Ruskin Hartley, Heal the Bay's CEO, says trees in the Valley hold some valuable clues.
I'm slowly exploring more of the greater Los Angeles area. Recently I drove over the mountain in Topanga to the San Fernando Valley. Before the switchbacks, a sign and pull-out pointed me toward the Topanga Overlook. Turns out people have been stopping here for as long as cars have been on the road. Early in the morning, the air was still clear. The overwhelming impression looking north was of a green valley punctuated with grey tower blocks, with desiccated hills beyond.
But it hasn't always been this way. There's a great interpretive sign at the Overlook that shows what you would have seen about 70 years ago. As I expected, the space looked more open. Back then farms and rangeland filled the Valley. But what really struck me were the trees. I expected to see the change in the built environment. But not the trees. (It's telling that Encino, one of the Valley’s more notable communities, is named for the Spanish word for oak.)
As people moved to the Valley they brought the trappings of modern suburbia with them. Freeways. Strip malls. Tract homes. And trees.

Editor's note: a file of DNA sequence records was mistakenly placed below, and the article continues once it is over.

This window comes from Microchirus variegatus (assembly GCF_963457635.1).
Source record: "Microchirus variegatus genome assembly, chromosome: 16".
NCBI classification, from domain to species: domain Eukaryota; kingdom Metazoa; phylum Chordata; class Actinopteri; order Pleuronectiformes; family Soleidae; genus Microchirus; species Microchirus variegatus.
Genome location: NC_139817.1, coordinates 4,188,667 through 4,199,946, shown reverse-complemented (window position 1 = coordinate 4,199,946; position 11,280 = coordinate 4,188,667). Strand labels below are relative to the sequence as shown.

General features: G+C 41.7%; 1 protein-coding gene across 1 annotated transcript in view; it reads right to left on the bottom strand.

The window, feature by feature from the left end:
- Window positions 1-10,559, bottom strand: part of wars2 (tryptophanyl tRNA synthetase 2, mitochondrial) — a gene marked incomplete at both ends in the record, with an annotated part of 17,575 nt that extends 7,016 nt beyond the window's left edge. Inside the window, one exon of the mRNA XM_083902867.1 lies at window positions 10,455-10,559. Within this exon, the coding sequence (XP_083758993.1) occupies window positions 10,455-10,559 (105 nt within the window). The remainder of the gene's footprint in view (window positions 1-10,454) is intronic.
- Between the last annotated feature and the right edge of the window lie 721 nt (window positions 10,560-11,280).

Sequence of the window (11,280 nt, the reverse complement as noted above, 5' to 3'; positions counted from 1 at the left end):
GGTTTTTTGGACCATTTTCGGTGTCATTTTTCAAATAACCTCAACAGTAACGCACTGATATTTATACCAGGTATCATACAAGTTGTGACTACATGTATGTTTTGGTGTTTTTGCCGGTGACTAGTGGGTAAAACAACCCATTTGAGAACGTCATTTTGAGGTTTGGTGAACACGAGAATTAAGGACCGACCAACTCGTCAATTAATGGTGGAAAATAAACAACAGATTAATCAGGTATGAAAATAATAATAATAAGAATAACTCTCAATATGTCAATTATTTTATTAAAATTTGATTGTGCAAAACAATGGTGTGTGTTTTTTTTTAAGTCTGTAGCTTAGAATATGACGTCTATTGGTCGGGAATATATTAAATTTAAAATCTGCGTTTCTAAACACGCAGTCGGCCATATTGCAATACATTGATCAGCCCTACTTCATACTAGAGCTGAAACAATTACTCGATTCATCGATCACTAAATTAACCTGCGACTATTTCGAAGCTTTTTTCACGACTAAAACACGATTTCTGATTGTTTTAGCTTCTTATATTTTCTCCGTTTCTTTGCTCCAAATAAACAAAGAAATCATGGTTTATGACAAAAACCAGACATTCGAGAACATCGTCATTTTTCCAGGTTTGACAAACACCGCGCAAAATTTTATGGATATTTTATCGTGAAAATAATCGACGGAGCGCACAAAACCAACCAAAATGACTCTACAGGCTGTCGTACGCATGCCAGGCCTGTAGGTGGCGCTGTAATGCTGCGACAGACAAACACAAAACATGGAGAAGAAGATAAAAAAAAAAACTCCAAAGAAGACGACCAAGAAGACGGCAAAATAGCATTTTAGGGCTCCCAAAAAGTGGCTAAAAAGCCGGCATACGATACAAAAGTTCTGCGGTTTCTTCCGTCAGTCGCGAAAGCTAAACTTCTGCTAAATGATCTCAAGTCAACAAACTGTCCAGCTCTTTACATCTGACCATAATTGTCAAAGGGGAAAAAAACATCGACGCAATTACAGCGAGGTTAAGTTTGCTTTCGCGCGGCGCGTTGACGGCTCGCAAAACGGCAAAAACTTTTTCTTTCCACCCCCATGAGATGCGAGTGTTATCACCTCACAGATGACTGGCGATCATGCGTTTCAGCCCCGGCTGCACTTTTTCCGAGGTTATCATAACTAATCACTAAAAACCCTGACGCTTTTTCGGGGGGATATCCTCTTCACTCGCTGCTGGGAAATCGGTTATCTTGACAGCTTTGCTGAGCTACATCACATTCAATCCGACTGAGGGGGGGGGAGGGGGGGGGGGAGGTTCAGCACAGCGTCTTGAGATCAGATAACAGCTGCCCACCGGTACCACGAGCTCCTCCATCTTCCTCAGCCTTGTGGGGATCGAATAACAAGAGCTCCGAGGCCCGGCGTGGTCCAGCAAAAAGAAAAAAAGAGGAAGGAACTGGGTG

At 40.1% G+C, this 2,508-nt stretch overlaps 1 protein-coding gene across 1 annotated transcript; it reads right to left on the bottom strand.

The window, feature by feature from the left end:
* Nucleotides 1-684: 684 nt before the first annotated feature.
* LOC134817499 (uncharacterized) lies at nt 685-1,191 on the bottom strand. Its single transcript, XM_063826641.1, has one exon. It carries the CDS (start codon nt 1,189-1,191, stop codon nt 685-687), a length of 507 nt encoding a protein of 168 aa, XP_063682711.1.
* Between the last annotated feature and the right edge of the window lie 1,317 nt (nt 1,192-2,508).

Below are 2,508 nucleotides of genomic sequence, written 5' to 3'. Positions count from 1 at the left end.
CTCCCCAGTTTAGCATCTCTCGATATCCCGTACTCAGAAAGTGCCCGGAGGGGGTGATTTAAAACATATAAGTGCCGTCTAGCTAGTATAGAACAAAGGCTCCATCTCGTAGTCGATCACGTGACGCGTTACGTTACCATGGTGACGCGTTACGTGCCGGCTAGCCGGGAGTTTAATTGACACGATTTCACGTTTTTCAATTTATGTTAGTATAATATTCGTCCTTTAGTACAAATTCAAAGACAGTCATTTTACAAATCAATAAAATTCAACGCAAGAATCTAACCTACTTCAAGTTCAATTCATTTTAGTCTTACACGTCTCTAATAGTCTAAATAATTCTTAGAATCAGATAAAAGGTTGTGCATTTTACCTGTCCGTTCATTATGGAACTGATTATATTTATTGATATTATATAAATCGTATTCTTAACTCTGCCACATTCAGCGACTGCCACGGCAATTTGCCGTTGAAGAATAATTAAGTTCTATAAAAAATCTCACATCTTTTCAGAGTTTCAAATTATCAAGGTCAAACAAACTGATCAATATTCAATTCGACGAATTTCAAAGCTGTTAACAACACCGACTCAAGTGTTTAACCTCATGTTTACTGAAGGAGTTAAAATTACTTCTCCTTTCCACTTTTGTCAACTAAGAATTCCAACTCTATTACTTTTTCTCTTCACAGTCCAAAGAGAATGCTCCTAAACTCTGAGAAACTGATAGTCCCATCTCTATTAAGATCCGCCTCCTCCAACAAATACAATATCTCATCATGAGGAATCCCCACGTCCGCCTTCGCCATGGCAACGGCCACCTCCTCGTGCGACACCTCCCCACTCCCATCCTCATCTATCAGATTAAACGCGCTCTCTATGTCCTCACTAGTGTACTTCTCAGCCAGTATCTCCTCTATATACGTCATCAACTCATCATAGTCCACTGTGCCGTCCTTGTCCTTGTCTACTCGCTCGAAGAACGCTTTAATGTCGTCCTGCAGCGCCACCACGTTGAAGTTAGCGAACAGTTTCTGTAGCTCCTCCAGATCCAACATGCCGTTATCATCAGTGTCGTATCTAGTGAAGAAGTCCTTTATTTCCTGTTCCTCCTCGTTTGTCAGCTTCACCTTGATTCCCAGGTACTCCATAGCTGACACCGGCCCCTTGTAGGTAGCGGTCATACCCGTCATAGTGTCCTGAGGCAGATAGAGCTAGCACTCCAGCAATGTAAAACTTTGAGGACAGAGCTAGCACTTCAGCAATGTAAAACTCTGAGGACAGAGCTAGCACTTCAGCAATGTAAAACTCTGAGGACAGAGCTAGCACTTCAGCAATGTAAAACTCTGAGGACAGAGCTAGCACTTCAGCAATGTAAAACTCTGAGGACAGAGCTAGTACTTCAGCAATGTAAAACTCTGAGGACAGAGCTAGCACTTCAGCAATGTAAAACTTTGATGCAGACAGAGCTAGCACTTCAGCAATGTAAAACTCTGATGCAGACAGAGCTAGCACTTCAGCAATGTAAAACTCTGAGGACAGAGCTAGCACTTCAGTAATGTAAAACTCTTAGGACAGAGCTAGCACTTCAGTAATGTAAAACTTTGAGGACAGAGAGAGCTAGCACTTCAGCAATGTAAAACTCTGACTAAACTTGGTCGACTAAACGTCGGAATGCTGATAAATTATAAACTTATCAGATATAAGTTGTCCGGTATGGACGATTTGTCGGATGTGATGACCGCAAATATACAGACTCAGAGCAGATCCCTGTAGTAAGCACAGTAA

Trees are great. Don't get me wrong, I spent the better part of the last 15 years protecting them. But trees don't thrive in arid environments. I have no idea what the proliferation of trees has done to the water budget for the Valley. But I do know that the vast majority of the water used to sustain them is imported from far away. Both the suburban sprawl and the trees are testament to that. Obviously, trees in the Valley aren't the root of our water issues in L.A., but they do symbolize our complicated relationship to our surroundings.
Over the recent decades, Angelenos have embraced water conservation, reducing consumption while our population continued to grow. However, we'll need to do more if Los Angeles is to secure a reliable water future. We'll have to get smarter at retaining, recycling and re-using local water. That way we can retain our trees and ensure the future of our cities.
Heal the Bay is working with local communities in South Los Angeles to build urban pocket parks that both clean up stormwater and put it to beneficial uses to irrigate parks that people can enjoy. You can learn more about our Healthy Neighborhoods initiative here.
Signage at the Topanga Overlook.
(Historic oak image courtesy of CC Pierce Photography Collection, USC Libraries)